At 32 weeks of my pregnancy with Monkey, I started going to the hospital weekly. I received non-stress-tests and a sonogram. They wanted to monitor me and the baby because of Gabriel’s death.
At the first sonogram at this time, low levels of amniotic fluid were discovered. Very low. In lay terms, the baby makes the fluid. Low levels indicate a possible problem with the kidneys, the bladder, or, as seemed to be evident in my case, the placenta.
As the perinatologist, Dr. T, explained, if something is wrong with the placenta, things go into conservative mode. The most protected areas of the baby are the heart and the brain; everything else is expendable.
He further explained that Mother Nature was much more interested in my survival than the baby’s. That selfish b*tch. So steps would have to be taken.
I was placed on what I referred to as “modified bed rest”. Twice a day, I lay down for an hour or two. Fortunately at the time I was working at home doing freelance writing and editing jobs, so this didn’t interfere with work. I also had to increase my fluid intake. When I asked my midwives to clarify what this meant, one of them said, “About 8 to 10 ounces of water every 15 minutes.”
That may not sound like a lot of water. But try this: drink four cups of water in an hour. Then another four cups the next hour. All Day Long.
See how you feel.
There were nights that DearDR would come home, and I would be sitting or laying on the couch crying with a glass of water in my hand. I just didn’t want to drink any more that day. Even varying the liquid — seltzer, lemonade, caffiene-free pop — didn’t help all the time.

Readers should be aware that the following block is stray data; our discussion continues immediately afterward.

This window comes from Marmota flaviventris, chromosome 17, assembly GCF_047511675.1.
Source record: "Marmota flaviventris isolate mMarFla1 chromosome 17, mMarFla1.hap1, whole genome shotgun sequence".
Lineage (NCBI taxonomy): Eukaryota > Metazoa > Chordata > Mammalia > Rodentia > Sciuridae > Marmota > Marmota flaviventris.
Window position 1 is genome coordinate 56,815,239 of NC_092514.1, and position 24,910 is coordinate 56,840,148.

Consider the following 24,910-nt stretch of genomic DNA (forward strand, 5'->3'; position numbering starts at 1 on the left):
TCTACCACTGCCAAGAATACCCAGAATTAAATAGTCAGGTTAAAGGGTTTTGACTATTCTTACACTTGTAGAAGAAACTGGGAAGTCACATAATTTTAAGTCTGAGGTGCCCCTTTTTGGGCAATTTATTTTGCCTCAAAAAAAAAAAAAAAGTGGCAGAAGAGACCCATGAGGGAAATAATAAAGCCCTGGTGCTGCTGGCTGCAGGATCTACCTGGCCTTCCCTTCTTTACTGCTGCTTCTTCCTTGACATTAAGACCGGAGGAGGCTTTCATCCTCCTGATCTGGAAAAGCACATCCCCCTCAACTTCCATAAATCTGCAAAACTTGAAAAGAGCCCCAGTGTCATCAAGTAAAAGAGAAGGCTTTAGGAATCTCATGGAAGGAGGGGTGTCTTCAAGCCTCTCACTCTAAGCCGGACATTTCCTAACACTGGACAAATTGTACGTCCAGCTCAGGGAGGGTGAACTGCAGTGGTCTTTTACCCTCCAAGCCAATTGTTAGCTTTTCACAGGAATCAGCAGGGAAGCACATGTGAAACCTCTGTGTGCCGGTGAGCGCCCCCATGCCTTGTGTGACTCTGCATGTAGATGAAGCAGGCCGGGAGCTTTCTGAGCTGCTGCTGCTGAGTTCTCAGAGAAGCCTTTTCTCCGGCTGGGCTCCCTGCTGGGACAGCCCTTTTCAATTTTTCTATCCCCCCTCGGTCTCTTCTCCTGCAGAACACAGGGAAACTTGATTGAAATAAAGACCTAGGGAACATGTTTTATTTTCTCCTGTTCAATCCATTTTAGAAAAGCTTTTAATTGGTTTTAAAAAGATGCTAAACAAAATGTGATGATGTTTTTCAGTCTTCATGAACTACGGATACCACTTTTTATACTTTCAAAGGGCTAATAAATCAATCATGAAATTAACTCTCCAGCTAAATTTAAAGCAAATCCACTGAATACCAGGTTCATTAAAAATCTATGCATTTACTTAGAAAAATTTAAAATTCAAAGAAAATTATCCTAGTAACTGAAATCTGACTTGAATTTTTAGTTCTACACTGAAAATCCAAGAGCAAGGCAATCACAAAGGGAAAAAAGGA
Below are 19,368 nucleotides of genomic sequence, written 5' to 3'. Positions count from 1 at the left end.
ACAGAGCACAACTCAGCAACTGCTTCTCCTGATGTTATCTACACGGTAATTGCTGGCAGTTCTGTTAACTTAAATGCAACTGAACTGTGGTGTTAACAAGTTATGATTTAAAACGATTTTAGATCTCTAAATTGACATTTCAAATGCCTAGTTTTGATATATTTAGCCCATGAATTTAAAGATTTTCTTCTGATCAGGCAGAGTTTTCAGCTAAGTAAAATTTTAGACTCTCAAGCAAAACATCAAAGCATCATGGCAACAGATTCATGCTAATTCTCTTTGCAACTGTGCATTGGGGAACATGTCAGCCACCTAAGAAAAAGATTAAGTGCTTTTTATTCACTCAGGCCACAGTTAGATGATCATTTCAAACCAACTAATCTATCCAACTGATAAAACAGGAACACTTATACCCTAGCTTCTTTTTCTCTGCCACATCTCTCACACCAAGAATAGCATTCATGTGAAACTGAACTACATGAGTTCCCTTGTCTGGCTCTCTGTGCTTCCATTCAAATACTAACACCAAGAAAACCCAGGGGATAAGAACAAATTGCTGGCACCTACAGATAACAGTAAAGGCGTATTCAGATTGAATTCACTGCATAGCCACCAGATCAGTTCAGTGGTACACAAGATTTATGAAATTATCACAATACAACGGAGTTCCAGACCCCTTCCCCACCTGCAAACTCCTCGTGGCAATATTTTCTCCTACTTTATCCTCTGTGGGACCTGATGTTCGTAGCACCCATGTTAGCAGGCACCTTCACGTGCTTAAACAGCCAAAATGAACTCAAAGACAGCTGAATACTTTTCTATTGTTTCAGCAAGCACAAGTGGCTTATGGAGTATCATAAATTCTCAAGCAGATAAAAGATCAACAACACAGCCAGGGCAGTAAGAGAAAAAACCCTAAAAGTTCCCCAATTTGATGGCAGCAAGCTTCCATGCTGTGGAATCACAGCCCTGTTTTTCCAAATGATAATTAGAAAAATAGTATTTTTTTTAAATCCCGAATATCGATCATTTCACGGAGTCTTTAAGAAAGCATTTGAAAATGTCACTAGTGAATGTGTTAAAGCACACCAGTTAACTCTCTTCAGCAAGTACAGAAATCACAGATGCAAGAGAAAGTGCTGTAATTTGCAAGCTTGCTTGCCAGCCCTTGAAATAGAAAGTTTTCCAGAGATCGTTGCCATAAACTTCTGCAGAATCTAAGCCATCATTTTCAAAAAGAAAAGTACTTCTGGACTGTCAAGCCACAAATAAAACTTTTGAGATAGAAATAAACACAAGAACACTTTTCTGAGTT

I did, however, take to the bed rest, which surprised me because up until that point I had active pregnancies. I walked a lot with Gabriel, and to this point with Monkey. But I had just taught myself to knit, so I knitted the baby a blanket. I read out loud to her, all seven of the Chronicles of Narnia. I occasionally napped.
All in all, it was a peaceful time, a time for which I am more grateful now. Once the babies come, that quiet is hard to come by. As many of you, my readers, already know!
Fast forward six weeks. I’ve delivered Monkey under some tough conditions, but here she is.
She looks like her brother.
I am swollen up like a balloon from the intraveneous fluid you get when your labor is induced. I am dressed and ready to go; I cannot stop touching and looking at Monkey. She is wrapped in the blanket I knit for her.
I am ready to get my shoes on and go home. This proves to be challenging because my feet look like feet-shaped water balloons. DearDR manages to shove my shoes on them.
I start crying. He is alarmed (and probably really tired, too; he hasn’t left me and Monkey for an instant). “What is it?” he asks.
“I can’t believe we get to take her home,” I say. “I get to take my baby home this time.”
DearDR hugs me, hugs us both. Then we all go home.